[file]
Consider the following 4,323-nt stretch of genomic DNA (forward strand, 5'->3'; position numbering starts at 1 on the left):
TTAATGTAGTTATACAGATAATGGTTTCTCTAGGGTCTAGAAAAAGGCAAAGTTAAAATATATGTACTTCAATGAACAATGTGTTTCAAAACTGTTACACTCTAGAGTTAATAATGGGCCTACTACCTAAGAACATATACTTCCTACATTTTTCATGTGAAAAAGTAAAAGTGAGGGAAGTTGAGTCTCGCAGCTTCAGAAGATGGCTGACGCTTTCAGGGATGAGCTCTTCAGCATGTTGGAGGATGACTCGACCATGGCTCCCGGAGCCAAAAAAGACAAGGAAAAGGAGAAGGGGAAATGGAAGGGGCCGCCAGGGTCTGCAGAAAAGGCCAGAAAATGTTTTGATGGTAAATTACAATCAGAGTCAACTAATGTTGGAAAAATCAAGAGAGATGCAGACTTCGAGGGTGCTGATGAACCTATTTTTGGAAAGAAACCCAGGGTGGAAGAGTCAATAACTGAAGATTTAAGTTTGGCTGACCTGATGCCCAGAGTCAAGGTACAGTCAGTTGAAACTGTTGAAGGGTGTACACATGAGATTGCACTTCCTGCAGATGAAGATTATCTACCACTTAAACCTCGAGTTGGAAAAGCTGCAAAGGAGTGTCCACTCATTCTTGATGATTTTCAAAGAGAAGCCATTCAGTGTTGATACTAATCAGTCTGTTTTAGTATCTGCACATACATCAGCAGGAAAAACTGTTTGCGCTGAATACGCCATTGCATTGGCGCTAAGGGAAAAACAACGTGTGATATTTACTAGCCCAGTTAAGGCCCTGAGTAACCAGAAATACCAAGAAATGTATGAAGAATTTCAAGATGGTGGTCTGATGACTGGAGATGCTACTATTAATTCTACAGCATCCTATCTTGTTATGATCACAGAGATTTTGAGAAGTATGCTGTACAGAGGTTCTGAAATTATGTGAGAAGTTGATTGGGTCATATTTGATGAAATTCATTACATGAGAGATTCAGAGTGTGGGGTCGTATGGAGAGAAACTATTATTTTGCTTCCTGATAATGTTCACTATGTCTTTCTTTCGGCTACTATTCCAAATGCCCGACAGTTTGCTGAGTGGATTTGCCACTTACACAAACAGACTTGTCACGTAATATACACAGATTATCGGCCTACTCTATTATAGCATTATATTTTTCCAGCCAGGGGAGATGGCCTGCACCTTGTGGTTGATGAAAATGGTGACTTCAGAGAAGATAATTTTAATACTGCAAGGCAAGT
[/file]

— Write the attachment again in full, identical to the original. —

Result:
Consider the following 4,323-nt stretch of genomic DNA (forward strand, 5'->3'; position numbering starts at 1 on the left):
TTAATGTAGTTATACAGATAATGGTTTCTCTAGGGTCTAGAAAAAGGCAAAGTTAAAATATATGTACTTCAATGAACAATGTGTTTCAAAACTGTTACACTCTAGAGTTAATAATGGGCCTACTACCTAAGAACATATACTTCCTACATTTTTCATGTGAAAAAGTAAAAGTGAGGGAAGTTGAGTCTCGCAGCTTCAGAAGATGGCTGACGCTTTCAGGGATGAGCTCTTCAGCATGTTGGAGGATGACTCGACCATGGCTCCCGGAGCCAAAAAAGACAAGGAAAAGGAGAAGGGGAAATGGAAGGGGCCGCCAGGGTCTGCAGAAAAGGCCAGAAAATGTTTTGATGGTAAATTACAATCAGAGTCAACTAATGTTGGAAAAATCAAGAGAGATGCAGACTTCGAGGGTGCTGATGAACCTATTTTTGGAAAGAAACCCAGGGTGGAAGAGTCAATAACTGAAGATTTAAGTTTGGCTGACCTGATGCCCAGAGTCAAGGTACAGTCAGTTGAAACTGTTGAAGGGTGTACACATGAGATTGCACTTCCTGCAGATGAAGATTATCTACCACTTAAACCTCGAGTTGGAAAAGCTGCAAAGGAGTGTCCACTCATTCTTGATGATTTTCAAAGAGAAGCCATTCAGTGTTGATACTAATCAGTCTGTTTTAGTATCTGCACATACATCAGCAGGAAAAACTGTTTGCGCTGAATACGCCATTGCATTGGCGCTAAGGGAAAAACAACGTGTGATATTTACTAGCCCAGTTAAGGCCCTGAGTAACCAGAAATACCAAGAAATGTATGAAGAATTTCAAGATGGTGGTCTGATGACTGGAGATGCTACTATTAATTCTACAGCATCCTATCTTGTTATGATCACAGAGATTTTGAGAAGTATGCTGTACAGAGGTTCTGAAATTATGTGAGAAGTTGATTGGGTCATATTTGATGAAATTCATTACATGAGAGATTCAGAGTGTGGGGTCGTATGGAGAGAAACTATTATTTTGCTTCCTGATAATGTTCACTATGTCTTTCTTTCGGCTACTATTCCAAATGCCCGACAGTTTGCTGAGTGGATTTGCCACTTACACAAACAGACTTGTCACGTAATATACACAGATTATCGGCCTACTCTATTATAGCATTATATTTTTCCAGCCAGGGGAGATGGCCTGCACCTTGTGGTTGATGAAAATGGTGACTTCAGAGAAGATAATTTTAATACTGCAAGGCAAGT